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Sunday, September 2, 2007

Egypt as the home of political Islam, and Syed Qutb, the influential Muslim thinker as the intellectual inspiration

On holy wars SEVANTI NINAN The Hindu MEDIA MATTERS Magazine Sunday, Sep 02, 2007 Christiane Amanpour’s exploration of religious fundamentalism provides cold comfort for us in India.
How much does an Indian viewer get out of Christiane Amanpour’s six-hour exploration of religious fundamentalism? Particularly in a fortnight which saw yet another grisly act of terror? A few chilling insights and some cold comfort. Because her story is about those turning away from an idea that India struggles to hang on to — secularism.
“God’s Warriors”, as she calls them, despise the notion. The religious right in America is fighting a “toxic, secular society”, some of them educating their children at home because they believe “a hostile secular world can harm them”. Meanwhile Muslims in the United States are more religious than their parents were, twice as likely to attend mosques. And in Egypt, its mainstream more Islamic than it was before, Amanpour is told that a secular State is one without a moral purpose.
The self-chosen
The series, telecast on CNN last fortnight, is about three kinds of God’s warriors — Christian, Muslim, and Jewish. All three are fervent and unequivocal in their belief that they are God’s chosen ones. One could quibble about her choice of groups to interview but if you are wondering what the future holds in terms of spreading fundamentalism, there are some dismaying answers here. The Christians want to bring back spiritual values through the ballot box and win their battle against abortion with a little help from the conservatives George Bush has appointed to the Supreme Court.
The Jewish warriors are working to deepen Israeli occupation of the occupied territory because Christ will return only when Jews live all over Israel. The Moslem warriors — scattered across the United States, the Netherlands, Iran, Egypt, Palestine — are taking to radical Islam and celebrating martyrdom “because it leads us to heaven". The fundamentalists in this documentary series are not all political, some simply chose to live out a personal jihad. Others get d rawn into radical Islam and then re-emerge from it, as in the case of a Jewish American from Oregon who is profiled.
Though it is a series primarily about religious fundamentalism and not terrorism, it explores where the latter is coming from, pinpointing Egypt as the home of political Islam, and Syed Qutb, the influential Muslim thinker who was hanged for conspiracy against Abdul Nasser, as the intellectual inspiration of Osama Bin Laden and others. Inside Egypt, she tracks the Muslim Brotherhood whose long term goal is to establish Shariat law in the country. And meets the mother and sisters of a suicide bomber. “Do you think your son is going to Heaven,” she asks one of them. “We all wish to be martyrs,” replies the sister. But the most desirable kind of martyrdom is not suicide, somebody else explains, since the Koran says suicide is haraam.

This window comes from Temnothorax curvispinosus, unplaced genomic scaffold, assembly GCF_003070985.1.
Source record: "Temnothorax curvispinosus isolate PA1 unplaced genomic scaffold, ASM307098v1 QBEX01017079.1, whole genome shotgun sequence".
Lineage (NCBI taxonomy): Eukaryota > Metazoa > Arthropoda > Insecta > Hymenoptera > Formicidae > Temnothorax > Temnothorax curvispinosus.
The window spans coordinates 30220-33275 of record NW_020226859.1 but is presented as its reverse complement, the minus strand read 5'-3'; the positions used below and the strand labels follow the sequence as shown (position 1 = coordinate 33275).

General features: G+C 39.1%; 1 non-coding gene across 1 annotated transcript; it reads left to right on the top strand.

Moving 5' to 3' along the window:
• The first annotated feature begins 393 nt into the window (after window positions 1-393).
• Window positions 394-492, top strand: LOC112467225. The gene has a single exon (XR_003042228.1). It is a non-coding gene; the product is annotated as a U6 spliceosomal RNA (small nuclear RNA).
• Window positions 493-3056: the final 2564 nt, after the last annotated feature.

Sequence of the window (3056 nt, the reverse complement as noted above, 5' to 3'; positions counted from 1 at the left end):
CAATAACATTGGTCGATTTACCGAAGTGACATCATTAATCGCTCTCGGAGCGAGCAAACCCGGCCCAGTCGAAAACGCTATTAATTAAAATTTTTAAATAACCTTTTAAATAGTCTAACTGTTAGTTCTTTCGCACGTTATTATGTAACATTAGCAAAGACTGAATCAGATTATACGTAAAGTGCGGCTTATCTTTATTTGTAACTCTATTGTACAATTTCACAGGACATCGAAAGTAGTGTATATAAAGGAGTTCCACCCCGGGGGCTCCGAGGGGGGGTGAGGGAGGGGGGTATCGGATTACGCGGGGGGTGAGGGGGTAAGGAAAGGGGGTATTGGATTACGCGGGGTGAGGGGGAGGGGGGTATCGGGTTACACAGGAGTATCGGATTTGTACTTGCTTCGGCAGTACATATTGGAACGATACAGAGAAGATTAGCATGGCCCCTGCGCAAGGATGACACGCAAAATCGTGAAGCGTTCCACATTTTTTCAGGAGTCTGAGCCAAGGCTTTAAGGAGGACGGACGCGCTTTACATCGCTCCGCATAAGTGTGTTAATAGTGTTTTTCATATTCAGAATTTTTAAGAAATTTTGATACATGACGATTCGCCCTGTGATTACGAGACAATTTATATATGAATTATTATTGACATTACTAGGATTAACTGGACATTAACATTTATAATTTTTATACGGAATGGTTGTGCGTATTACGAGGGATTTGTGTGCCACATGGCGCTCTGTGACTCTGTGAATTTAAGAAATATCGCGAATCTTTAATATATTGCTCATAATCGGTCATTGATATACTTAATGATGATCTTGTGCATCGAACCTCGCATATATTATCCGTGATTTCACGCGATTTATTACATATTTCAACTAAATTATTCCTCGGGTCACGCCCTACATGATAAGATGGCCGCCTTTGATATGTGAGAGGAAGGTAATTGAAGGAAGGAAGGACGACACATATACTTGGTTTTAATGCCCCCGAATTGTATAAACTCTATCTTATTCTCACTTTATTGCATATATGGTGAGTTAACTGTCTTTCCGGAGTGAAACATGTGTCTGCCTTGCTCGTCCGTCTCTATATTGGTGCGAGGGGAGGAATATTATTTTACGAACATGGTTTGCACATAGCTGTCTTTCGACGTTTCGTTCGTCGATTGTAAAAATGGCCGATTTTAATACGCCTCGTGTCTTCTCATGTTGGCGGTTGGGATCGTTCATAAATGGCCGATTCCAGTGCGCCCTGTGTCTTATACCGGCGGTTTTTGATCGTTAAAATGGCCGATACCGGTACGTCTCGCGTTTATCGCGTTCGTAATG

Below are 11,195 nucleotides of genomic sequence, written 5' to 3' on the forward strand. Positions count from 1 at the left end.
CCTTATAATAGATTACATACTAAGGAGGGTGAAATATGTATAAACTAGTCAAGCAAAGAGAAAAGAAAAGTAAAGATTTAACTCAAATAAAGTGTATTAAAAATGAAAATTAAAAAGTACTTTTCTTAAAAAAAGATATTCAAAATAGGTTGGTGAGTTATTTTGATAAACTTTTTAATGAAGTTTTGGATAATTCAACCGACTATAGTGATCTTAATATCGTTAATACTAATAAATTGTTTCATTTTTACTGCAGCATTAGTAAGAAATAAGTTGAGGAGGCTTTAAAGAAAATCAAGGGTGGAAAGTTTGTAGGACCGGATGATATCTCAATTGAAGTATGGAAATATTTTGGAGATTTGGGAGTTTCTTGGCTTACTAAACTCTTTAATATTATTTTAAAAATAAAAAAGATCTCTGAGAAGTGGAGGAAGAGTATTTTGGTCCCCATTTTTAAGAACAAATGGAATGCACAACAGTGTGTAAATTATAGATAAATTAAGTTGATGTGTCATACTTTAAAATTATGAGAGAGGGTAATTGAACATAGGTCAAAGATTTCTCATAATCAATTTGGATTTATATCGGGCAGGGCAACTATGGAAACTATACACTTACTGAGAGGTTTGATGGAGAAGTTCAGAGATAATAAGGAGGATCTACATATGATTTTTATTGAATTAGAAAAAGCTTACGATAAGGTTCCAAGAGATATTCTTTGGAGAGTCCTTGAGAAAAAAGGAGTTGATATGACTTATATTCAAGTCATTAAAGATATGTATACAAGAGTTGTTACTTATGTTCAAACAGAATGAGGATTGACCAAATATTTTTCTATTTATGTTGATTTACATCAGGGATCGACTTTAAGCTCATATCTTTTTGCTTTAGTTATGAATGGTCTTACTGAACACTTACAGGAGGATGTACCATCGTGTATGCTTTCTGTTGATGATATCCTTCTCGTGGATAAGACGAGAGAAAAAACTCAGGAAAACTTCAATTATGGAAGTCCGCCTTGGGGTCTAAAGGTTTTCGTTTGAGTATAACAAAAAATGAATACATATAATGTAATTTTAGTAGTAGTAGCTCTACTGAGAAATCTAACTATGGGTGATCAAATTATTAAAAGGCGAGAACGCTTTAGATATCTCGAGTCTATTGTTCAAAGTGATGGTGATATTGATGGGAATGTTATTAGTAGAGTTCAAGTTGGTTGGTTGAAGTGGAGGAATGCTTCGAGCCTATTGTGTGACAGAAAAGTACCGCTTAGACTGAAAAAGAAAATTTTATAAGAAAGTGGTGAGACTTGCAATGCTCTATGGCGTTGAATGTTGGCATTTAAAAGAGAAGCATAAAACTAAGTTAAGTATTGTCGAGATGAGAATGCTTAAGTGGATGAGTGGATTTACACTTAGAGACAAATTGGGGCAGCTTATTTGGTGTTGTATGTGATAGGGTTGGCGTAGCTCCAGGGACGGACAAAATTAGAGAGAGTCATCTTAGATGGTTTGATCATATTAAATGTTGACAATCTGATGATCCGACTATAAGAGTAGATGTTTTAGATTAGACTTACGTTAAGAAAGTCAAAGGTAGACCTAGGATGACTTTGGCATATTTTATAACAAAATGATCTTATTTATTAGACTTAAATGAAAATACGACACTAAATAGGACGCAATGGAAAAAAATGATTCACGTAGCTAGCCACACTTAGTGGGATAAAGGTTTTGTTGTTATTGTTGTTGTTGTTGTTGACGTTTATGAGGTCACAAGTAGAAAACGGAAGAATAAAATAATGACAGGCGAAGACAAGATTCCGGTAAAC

Endorsement of Islam’s diktats about women comes from various urbane, elegantly veiled women both in the U.S. and in Iran. A female member of the Iranian Majlis who studied in Texas smiles calmly at the suggestion that women are constrained in a society where their worth is only half that of a man, whether in legal testimony or in compensation, when killed. What rights do women have? “Every right a woman needs to lead a good life.” What about being stoned to death for adultery as still happens in Iran? Just three to four cases in 28 years, she smiles, countering that rights of inheritance and divorce granted to Muslim women from the religion’s inception made it more progressive than others.
Rise of religion
The resurgence of religion in modern times is only part of the story told by Amanpour who is striving visibly to be non-judgemental, perhaps out of an instinct for self preservation. She lets herself go a little more when dealing with Americans and Jews. A revealing aspect of the larger story is the growing alliance between evangelical Christians and Jewish settlers in Israel. There are no less than 35 American charities dedicated to raising money for Jewish settlements in the Occupied Territory. As one of the fund raisers, the wife of a Jewish American legislator explains, “If we give any part of that land to Arabs we are looking at terrorism.”
This mini series has received flak in the US for putting Islamic fundamentalism on an equal footing with Christian and Jewish extremism. And for not placing the latter two in statistical context. Jews in the U.S., responding through blogs, are apoplectic at the picture she draws of them, bristling at many of the facts she serves up. But Muslims the world over could equally argue that the fervent Islamists shown in “God’s Warriors” are a miniscule minority. The question is, are they a catalytic minority? The view from India, in the wake of yet another terror attack being ascribed to an Islamic outfit, would be yes.

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